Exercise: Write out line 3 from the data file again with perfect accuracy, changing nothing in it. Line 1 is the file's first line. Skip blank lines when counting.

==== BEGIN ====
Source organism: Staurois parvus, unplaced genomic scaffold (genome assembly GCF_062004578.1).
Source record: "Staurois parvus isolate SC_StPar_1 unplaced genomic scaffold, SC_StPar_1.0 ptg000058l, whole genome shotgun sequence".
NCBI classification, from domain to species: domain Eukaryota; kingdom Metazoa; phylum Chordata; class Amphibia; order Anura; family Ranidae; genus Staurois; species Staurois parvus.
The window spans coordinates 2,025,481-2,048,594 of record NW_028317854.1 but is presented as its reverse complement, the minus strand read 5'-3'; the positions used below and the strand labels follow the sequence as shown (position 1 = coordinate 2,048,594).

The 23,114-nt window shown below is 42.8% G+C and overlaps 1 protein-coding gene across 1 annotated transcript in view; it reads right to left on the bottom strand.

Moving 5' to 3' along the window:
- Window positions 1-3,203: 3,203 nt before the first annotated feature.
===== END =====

NCBI classification, from domain to species: domain Eukaryota; kingdom Metazoa; phylum Chordata; class Amphibia; order Anura; family Ranidae; genus Staurois; species Staurois parvus.